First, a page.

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True-up, Catch-up, What’s up?

By Jack Towarnicky

“The wonderful thing about second chances is that they exist.”1

True Up – Internal Revenue Code (IRC) §§401(k) and 403(b) plans, and Health Savings Accounts (HSA)

Many Individual account savings plans and some HSAs offer an employer match. Some calculate the match each payday.  Some calculate the match on a cumulative, year-to-date basis. Some “true-up” the match after the end of the plan year so workers receive the same employer contribution amount regardless of when contributions are made during the year.  The “true-up” is a “second chance” for workers who:

  • Failed to enroll earlier in the year, or 
  • Failed to contribute enough each paycheck to obtain the full employer financial support.    

Given the diversity of worker finances where many, if not a majority, live paycheck to paycheck, plan sponsors should consider the need for a “true-up” provision – in your 401(k), 403(b), and/or in your HSA.    


It's time to take immediate action if:

- Your plan has a “true-up” provision and allows flexibility in contribution rates. Issue a specific, targeted communication to encourage workers to increase contributions as needed to obtain the full employer match.  
- Your plan does not currently offer true-up provisions. it is not too late to add them this year – announce the change with great fanfare, then process the contribution manually after the year ends.

Catch-Up – IRC §§401(k) and 403(b) plans, and HSAs

Catch-up contributions for workers aged 50 and up were added for 401(k) and 403(b) plans as part of the Economic Growth and Tax Relief Reconciliation Act of 2001. Most plans provide catch-up provisions – you should too! Participants become eligible to make catch-up contributions in the calendar year in which she/he reaches age 50. Catch-up contributions are special for three reasons – they are not included or considered when applying:

  • The annual addition calculation under IRC §415(c),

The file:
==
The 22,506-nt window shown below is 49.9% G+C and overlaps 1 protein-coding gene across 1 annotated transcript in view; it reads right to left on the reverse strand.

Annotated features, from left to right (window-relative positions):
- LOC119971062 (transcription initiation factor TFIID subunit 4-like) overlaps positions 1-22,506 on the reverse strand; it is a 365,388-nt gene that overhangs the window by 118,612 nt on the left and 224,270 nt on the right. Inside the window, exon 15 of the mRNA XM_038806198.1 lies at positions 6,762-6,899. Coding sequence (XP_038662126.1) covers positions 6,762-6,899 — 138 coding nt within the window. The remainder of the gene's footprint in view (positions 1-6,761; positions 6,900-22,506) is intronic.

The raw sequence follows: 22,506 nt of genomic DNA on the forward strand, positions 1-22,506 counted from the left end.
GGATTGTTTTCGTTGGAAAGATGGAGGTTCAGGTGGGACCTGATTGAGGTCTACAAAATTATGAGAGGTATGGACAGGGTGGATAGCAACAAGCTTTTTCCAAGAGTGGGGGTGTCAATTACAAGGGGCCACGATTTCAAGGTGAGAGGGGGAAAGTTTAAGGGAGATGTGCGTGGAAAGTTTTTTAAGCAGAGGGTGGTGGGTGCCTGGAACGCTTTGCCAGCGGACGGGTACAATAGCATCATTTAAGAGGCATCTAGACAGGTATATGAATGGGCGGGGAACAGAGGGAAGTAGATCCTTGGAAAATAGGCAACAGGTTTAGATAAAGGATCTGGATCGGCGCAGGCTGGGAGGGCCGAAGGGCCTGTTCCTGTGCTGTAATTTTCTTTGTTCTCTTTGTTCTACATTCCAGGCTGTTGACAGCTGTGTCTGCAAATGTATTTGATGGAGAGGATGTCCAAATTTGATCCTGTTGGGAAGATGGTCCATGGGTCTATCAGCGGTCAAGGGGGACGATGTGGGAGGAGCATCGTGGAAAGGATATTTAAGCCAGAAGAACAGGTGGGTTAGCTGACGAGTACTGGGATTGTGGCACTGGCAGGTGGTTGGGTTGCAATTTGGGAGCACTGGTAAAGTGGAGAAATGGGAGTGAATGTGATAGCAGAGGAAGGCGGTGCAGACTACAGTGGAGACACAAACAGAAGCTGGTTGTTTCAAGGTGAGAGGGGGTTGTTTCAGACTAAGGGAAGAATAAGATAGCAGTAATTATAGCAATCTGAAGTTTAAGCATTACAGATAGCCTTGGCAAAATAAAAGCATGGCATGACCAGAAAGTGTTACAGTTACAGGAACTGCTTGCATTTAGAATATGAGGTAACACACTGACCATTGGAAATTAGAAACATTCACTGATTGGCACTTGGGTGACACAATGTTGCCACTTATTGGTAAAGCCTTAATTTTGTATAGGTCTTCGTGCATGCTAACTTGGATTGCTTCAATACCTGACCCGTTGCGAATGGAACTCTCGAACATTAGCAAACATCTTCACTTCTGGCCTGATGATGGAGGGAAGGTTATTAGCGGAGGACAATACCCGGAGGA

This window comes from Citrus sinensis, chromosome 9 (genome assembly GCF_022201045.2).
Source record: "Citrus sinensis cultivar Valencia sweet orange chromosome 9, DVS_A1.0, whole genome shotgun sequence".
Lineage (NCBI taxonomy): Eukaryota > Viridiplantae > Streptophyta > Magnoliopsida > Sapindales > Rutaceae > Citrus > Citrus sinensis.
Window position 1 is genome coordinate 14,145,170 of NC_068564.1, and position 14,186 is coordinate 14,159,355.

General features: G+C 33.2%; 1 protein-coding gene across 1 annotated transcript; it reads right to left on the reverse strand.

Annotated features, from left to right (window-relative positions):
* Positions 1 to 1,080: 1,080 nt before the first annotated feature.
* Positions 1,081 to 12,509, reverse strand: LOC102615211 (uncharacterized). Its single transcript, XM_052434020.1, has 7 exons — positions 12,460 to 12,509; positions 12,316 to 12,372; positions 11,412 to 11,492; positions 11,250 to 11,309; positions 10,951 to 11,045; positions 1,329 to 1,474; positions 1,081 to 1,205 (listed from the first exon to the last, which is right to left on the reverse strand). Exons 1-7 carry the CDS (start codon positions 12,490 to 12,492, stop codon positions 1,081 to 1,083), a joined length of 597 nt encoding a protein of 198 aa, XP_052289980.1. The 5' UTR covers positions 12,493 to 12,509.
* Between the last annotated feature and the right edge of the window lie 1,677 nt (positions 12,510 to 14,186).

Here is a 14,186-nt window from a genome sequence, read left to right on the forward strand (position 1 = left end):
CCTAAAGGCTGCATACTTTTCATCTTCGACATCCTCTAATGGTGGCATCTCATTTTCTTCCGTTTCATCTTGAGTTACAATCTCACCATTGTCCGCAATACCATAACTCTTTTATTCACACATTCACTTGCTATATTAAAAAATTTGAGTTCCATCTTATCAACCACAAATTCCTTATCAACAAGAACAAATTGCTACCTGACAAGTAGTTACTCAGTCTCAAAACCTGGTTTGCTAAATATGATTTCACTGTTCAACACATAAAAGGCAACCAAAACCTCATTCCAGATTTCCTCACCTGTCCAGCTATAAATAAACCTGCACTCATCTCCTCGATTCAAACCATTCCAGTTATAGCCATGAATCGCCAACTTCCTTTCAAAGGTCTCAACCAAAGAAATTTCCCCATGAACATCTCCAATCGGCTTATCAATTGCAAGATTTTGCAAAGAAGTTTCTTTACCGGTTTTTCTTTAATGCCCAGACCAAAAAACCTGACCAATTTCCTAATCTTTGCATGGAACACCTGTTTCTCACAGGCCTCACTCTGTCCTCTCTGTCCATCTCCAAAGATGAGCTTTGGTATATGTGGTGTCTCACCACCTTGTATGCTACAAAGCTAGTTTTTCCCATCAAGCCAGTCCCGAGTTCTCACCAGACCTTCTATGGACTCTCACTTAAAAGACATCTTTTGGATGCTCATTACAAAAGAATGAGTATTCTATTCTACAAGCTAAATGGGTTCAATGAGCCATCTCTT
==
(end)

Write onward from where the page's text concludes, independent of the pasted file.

• The maximum deferral limit under IRC §402(g), and 
  • The Average Deferral Percentage (ADP) discrimination testing.  

So, catch-up contributions can be used to enable higher total contributions and, as necessary, to re-characterize contributions that would otherwise be returned to participants due to IRS limits.2 

Catch-up contributions were part of the initial authorization for HSAs as part of the Medicare Modernization Act of 2003.  Because the HSA account is a participant-owned custodial account, all individuals who are eligible to contribute to a HSA become eligible to make catch-up contributions in the calendar year in which she/he reaches age 55.  IRC §223(b)(3)(B) provided for an initial catch-up contribution amount of $500 in 2004, and increased that by $100 each year until it reached the current maximum of $1,000 in 2009 - it has not changed since then. Each eligible individual who is age 55 or older can make a catch-up contribution to his or her own HSA. 

What’s Up?

Are you adding a HSA-capable health option in 2019?  If so, you may want to consider making that option available December 1st 2018, so that you can publicize and market a unique option to contribute a full year’s amount to the HSA this year, under the “last month rule.”For some, that could be the most valuable “catch-up” or “true-up” option for 2018! 

1Felice Stevens, The Shape of You   
2Internal Revenue Service, See: See also:  Treasury Regulation §1.414(v)-1(d)(2)(iii)
3IRC §223(b)(8) “…  for purposes of computing the (contribution limit) …  an individual who is an eligible individual during the last month of such taxable year shall be treated — as having been an eligible individual during each of the months in such taxable year, and as having been enrolled, … in the same high deductible health plan in which the individual was enrolled for the last month of such taxable year” (so long as coverage is maintained throughout a testing period of the subsequent taxable year). 

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